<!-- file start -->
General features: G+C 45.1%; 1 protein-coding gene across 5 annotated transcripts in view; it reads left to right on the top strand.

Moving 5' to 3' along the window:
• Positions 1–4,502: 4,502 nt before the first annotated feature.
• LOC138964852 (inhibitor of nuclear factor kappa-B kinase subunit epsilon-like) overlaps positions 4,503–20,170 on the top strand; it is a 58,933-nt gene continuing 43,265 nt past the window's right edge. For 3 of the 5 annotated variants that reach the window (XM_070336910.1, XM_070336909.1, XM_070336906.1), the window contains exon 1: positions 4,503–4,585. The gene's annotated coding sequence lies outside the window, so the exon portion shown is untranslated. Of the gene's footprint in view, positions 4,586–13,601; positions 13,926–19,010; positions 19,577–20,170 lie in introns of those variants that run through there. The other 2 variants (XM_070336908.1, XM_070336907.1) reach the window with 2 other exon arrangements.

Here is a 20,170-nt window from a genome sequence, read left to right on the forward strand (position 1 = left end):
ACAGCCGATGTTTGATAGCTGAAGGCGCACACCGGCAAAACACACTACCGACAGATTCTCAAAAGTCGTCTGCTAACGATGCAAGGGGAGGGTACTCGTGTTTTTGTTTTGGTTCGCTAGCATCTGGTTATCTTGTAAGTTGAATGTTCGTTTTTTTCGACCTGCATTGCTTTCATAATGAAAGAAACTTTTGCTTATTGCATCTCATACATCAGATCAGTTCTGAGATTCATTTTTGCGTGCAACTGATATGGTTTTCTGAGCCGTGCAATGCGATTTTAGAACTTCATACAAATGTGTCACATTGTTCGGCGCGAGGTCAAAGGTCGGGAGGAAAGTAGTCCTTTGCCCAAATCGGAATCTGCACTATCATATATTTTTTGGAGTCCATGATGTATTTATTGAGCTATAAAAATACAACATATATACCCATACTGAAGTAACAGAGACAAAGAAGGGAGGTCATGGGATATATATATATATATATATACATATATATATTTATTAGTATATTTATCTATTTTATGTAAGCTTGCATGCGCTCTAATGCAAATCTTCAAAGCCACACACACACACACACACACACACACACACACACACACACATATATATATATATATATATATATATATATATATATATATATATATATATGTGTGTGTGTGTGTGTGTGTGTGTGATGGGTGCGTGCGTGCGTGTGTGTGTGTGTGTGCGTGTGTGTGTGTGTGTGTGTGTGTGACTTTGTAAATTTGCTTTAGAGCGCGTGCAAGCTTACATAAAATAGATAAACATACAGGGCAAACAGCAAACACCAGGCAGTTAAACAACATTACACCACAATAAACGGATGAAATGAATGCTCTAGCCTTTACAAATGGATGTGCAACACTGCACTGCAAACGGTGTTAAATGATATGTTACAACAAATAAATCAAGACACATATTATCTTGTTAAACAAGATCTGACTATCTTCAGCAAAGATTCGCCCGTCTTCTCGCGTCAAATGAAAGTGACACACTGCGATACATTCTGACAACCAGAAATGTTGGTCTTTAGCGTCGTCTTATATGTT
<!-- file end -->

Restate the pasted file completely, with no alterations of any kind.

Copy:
General features: G+C 45.1%; 1 protein-coding gene across 5 annotated transcripts in view; it reads left to right on the top strand.

Moving 5' to 3' along the window:
• Positions 1–4,502: 4,502 nt before the first annotated feature.
• LOC138964852 (inhibitor of nuclear factor kappa-B kinase subunit epsilon-like) overlaps positions 4,503–20,170 on the top strand; it is a 58,933-nt gene continuing 43,265 nt past the window's right edge. For 3 of the 5 annotated variants that reach the window (XM_070336910.1, XM_070336909.1, XM_070336906.1), the window contains exon 1: positions 4,503–4,585. The gene's annotated coding sequence lies outside the window, so the exon portion shown is untranslated. Of the gene's footprint in view, positions 4,586–13,601; positions 13,926–19,010; positions 19,577–20,170 lie in introns of those variants that run through there. The other 2 variants (XM_070336908.1, XM_070336907.1) reach the window with 2 other exon arrangements.

Here is a 20,170-nt window from a genome sequence, read left to right on the forward strand (position 1 = left end):
ACAGCCGATGTTTGATAGCTGAAGGCGCACACCGGCAAAACACACTACCGACAGATTCTCAAAAGTCGTCTGCTAACGATGCAAGGGGAGGGTACTCGTGTTTTTGTTTTGGTTCGCTAGCATCTGGTTATCTTGTAAGTTGAATGTTCGTTTTTTTCGACCTGCATTGCTTTCATAATGAAAGAAACTTTTGCTTATTGCATCTCATACATCAGATCAGTTCTGAGATTCATTTTTGCGTGCAACTGATATGGTTTTCTGAGCCGTGCAATGCGATTTTAGAACTTCATACAAATGTGTCACATTGTTCGGCGCGAGGTCAAAGGTCGGGAGGAAAGTAGTCCTTTGCCCAAATCGGAATCTGCACTATCATATATTTTTTGGAGTCCATGATGTATTTATTGAGCTATAAAAATACAACATATATACCCATACTGAAGTAACAGAGACAAAGAAGGGAGGTCATGGGATATATATATATATATATATACATATATATATTTATTAGTATATTTATCTATTTTATGTAAGCTTGCATGCGCTCTAATGCAAATCTTCAAAGCCACACACACACACACACACACACACACACACACACACACACATATATATATATATATATATATATATATATATATATATATATATATATATGTGTGTGTGTGTGTGTGTGTGTGTGATGGGTGCGTGCGTGCGTGTGTGTGTGTGTGTGCGTGTGTGTGTGTGTGTGTGTGTGTGACTTTGTAAATTTGCTTTAGAGCGCGTGCAAGCTTACATAAAATAGATAAACATACAGGGCAAACAGCAAACACCAGGCAGTTAAACAACATTACACCACAATAAACGGATGAAATGAATGCTCTAGCCTTTACAAATGGATGTGCAACACTGCACTGCAAACGGTGTTAAATGATATGTTACAACAAATAAATCAAGACACATATTATCTTGTTAAACAAGATCTGACTATCTTCAGCAAAGATTCGCCCGTCTTCTCGCGTCAAATGAAAGTGACACACTGCGATACATTCTGACAACCAGAAATGTTGGTCTTTAGCGTCGTCTTATATGTT